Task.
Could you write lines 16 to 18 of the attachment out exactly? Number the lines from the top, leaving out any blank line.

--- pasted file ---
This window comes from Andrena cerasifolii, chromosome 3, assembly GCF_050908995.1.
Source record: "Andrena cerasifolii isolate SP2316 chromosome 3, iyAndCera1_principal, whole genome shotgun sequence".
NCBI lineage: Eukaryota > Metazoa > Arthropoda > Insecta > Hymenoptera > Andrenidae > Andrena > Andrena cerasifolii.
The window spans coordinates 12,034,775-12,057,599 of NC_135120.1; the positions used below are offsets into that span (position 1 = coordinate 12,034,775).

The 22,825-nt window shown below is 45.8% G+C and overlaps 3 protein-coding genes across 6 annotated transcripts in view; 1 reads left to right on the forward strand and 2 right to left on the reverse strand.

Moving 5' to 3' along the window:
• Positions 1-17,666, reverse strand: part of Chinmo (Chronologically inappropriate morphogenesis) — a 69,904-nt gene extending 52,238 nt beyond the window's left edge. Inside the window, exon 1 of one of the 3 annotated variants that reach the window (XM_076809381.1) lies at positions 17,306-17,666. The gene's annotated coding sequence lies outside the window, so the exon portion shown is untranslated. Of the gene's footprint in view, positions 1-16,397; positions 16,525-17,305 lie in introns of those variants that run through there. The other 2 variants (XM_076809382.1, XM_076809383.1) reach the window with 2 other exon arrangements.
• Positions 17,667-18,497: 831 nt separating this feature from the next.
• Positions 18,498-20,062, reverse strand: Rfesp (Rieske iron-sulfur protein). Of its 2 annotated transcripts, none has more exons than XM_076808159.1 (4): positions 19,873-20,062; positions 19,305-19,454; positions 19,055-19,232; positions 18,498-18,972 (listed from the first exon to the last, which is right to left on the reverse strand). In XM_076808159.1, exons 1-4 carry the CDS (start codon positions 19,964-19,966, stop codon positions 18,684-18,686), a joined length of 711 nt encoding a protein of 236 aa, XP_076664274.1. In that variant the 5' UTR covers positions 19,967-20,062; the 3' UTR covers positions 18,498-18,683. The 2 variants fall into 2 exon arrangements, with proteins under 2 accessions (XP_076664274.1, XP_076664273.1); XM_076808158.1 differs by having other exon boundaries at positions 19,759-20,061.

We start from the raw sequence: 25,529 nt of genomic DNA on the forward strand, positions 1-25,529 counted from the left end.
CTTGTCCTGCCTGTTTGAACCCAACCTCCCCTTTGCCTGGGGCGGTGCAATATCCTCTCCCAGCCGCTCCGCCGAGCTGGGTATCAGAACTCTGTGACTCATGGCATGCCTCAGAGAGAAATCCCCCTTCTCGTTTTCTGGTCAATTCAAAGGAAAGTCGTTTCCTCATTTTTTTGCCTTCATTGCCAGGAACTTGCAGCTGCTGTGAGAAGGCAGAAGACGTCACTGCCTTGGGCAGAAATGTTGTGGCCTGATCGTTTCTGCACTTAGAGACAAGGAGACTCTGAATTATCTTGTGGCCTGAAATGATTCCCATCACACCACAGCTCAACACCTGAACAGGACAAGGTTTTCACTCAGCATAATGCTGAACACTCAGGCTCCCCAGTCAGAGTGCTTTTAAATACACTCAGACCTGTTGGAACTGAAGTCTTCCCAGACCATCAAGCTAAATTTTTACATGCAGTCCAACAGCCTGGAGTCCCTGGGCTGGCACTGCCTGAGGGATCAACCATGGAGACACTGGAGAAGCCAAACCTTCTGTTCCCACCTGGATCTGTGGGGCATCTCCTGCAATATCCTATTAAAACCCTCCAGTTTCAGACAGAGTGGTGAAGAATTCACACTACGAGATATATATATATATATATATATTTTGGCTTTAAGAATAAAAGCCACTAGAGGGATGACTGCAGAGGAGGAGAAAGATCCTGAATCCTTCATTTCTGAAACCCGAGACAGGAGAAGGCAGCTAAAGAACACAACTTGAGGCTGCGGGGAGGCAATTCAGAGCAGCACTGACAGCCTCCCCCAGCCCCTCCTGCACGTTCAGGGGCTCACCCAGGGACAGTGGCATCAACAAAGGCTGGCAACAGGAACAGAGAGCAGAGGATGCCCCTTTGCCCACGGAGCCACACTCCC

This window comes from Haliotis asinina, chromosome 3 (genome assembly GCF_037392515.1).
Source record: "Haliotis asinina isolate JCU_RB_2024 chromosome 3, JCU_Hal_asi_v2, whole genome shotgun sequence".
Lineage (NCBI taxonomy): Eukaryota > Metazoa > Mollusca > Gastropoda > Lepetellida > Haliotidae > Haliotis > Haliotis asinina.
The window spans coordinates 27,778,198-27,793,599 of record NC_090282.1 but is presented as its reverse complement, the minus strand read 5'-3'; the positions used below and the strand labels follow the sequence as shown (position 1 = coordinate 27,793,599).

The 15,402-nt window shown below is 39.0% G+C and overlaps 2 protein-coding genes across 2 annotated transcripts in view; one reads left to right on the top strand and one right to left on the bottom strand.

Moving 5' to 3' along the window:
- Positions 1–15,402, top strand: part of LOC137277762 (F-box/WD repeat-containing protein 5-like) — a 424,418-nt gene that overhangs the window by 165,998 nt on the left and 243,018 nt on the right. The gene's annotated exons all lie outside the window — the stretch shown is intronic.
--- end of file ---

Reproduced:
The 15,402-nt window shown below is 39.0% G+C and overlaps 2 protein-coding genes across 2 annotated transcripts in view; one reads left to right on the top strand and one right to left on the bottom strand.

Moving 5' to 3' along the window:
- Positions 1–15,402, top strand: part of LOC137277762 (F-box/WD repeat-containing protein 5-like) — a 424,418-nt gene that overhangs the window by 165,998 nt on the left and 243,018 nt on the right. The gene's annotated exons all lie outside the window — the stretch shown is intronic.